There are other diseases where high homocysteine is found at the scene of the crime. It's still not clear if its just piling on during some other disease process or implicated as cause. Many studies look at homocysteine as a biomarker but others, like those above, see direct effects so my guess it's some type of signaling molecule (try putting homocysteine in PubMed - almost 22000 articles). Someday, I'll go down that rabbit hole.
High homocysteine is implicated in inflammation (brought about by high insulin and blood glucose levels) and increasing IL-6.
The other example is the hypomethylation in CpG islands within the IL-6 promoter gene in monocytes. IL-6 is a pro-inflammatory cytokine that participates in B cell response. When this promoter is hypermethylated, there is an overexpression of IL-6 that will cause an overexpression of pro-inflammatory cytokines at the same time. This will be associated with a local hyperactive of the inflammation circuit. But there is evidence that we can also find a hypermethylation mechanism in monocytes such as in the case of the CpG islands with the promoter of death receptor 3 (DR-3). DR-3 is a protein that cause apoptosis and activation of transcription factor NF-kappa-M. However, when there is a downregulation of tis protein because of the hypermethylation of its promoter, the RA synovial cell will be resistant to apoptosis.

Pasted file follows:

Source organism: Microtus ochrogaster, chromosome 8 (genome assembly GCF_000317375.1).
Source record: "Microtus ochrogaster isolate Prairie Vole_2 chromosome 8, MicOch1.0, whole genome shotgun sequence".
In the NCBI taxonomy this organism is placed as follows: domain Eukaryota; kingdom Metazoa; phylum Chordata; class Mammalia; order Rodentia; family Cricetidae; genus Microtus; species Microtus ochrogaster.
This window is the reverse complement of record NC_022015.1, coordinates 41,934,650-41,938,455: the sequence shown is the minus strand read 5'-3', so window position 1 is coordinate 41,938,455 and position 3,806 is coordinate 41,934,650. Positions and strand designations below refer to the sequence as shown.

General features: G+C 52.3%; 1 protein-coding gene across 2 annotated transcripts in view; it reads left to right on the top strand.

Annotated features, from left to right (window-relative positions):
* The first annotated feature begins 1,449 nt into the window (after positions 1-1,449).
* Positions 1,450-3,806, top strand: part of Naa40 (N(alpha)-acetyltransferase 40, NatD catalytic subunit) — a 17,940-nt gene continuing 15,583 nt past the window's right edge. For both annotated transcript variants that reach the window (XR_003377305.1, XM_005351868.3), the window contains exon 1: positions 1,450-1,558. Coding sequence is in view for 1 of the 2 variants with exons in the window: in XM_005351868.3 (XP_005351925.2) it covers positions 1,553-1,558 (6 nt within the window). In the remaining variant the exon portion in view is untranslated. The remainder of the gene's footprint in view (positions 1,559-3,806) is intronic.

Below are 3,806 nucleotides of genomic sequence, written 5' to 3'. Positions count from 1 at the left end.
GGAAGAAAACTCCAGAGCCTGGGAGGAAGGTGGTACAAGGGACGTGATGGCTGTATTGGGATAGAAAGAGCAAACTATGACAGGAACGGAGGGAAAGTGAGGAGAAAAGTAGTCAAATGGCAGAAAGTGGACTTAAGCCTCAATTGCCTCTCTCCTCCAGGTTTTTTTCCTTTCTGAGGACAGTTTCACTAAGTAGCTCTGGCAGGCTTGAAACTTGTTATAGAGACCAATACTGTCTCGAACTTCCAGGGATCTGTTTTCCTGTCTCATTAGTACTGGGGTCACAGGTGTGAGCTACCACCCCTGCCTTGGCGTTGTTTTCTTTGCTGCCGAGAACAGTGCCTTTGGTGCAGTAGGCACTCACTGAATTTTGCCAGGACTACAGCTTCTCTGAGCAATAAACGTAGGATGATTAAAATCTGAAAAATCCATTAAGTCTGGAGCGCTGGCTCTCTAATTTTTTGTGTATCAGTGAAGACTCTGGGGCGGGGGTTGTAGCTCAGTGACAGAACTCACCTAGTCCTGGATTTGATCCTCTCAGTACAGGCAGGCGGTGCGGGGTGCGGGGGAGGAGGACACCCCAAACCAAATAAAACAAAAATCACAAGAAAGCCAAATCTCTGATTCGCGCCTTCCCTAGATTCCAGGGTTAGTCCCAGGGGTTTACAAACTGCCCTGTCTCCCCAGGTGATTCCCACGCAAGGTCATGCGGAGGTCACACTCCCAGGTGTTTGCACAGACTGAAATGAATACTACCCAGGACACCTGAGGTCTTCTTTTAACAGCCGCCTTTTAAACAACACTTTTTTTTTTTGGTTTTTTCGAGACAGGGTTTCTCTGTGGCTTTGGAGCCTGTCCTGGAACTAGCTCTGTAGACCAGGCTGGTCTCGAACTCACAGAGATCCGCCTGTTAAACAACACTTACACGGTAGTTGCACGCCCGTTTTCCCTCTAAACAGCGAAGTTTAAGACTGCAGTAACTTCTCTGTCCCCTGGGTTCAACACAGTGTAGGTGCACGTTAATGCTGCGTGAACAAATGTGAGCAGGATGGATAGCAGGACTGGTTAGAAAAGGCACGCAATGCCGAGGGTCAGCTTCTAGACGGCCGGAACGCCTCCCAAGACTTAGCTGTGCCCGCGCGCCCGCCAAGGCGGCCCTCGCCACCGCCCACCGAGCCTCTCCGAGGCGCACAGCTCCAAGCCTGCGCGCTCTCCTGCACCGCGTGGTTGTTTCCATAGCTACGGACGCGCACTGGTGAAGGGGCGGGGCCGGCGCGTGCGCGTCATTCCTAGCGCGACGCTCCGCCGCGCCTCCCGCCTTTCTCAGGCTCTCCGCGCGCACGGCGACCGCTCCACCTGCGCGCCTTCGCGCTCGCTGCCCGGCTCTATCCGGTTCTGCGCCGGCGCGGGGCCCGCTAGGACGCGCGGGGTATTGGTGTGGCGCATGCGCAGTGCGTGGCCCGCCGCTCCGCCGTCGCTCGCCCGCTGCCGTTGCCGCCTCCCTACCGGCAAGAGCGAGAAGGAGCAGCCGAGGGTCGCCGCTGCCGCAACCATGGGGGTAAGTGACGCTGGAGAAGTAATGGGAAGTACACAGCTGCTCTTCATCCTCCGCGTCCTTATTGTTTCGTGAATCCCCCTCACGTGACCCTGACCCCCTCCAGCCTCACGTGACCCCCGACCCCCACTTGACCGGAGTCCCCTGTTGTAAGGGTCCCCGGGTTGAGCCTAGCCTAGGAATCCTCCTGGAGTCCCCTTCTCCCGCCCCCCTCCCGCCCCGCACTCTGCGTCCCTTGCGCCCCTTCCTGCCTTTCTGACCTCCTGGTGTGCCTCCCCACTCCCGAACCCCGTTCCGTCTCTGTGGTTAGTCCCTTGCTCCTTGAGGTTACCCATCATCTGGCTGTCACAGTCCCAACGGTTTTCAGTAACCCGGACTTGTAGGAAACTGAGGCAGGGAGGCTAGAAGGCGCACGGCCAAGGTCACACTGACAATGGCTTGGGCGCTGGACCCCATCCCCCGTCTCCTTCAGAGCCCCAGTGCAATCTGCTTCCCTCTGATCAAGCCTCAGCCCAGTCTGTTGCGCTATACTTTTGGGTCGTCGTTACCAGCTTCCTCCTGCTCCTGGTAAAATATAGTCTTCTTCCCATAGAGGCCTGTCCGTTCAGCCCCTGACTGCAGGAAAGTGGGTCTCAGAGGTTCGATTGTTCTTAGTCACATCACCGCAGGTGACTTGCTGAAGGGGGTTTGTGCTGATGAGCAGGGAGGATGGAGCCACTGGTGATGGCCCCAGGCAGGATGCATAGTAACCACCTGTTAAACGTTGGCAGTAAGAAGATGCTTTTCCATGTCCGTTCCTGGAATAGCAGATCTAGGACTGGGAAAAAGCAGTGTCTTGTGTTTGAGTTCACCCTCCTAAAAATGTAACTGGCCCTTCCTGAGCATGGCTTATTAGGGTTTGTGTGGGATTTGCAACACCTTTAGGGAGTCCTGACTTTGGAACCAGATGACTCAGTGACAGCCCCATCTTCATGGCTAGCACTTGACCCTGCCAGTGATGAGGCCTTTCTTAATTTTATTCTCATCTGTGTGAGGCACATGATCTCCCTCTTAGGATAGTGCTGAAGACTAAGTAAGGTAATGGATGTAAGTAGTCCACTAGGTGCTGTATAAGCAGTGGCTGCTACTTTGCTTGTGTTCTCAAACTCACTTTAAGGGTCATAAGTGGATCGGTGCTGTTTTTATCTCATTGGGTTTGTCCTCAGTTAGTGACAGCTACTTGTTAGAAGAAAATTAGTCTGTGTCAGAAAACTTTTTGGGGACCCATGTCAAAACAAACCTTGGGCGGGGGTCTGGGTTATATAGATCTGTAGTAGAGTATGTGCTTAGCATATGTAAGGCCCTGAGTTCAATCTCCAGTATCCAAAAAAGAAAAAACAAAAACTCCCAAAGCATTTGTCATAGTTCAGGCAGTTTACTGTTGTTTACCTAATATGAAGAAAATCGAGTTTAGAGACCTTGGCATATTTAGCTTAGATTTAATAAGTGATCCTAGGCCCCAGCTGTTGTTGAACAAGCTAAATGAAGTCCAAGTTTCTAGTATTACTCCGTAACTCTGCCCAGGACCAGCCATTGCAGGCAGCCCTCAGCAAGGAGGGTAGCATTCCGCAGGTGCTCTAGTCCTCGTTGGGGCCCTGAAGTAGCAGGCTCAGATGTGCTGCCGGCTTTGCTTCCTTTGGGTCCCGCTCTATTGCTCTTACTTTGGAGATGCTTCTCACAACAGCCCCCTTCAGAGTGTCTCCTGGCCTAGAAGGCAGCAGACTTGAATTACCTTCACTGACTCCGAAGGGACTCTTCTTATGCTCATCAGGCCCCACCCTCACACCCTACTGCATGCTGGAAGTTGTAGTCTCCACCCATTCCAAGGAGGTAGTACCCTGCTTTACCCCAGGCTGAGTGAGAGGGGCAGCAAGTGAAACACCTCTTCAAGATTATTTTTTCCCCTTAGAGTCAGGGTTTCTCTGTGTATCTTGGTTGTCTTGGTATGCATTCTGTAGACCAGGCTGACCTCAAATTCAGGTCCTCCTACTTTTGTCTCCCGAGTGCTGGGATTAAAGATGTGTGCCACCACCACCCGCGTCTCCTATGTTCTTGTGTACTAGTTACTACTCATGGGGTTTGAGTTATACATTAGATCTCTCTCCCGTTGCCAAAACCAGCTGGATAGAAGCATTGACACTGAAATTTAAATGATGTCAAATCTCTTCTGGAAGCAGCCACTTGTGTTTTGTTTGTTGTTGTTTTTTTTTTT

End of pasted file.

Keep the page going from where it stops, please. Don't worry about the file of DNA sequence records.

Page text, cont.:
Glucose and insulin levels are determinants of methylation. They alter homocysteine metabolism by increasing cell homocysteine production through its inhibition of trans-sulfuration. When there is an increase in the levels of homocysteine, methionine in cells will be catalyzed by DMNTs in S-adenosylmethionine. This will enhance DNMT activity that will subsequently lead to increased global DNA methylation.
High homocysteine is implicated in osteoporosis.
Our analyses of data from three cohorts of subjects in two independent studies show a strong association between increased homocysteine levels and the risk of osteoporotic fracture. The age- and sex-adjusted risk of fracture increased by 30 percent for each increase of 1 SD in the homocysteine level. A serum homocysteine level in the highest quartile doubled the risk of fracture. The magnitude of this effect is similar to that previously observed for the increase in the risk of cardiovascular disease and dementia according to homocysteine level.12-14,28
According to a long-standing hypothesis, the mechanism underlying the association between the homocysteine level and the risk of fracture may involve interference by homocysteine in collagen cross-linking.7
Besides B vitamins, look at D:
Serum vitamin D was a significant positive explanatory variable for HDLC (partial R (2) = 1.4%, P < 0.0001), and a significant inverse explanatory variable for homocysteine (partial R (2) = 6.0-12.6%).
Since my family history includes CVD and AD, and I am now in the osteopenia camp, I watch mine closely.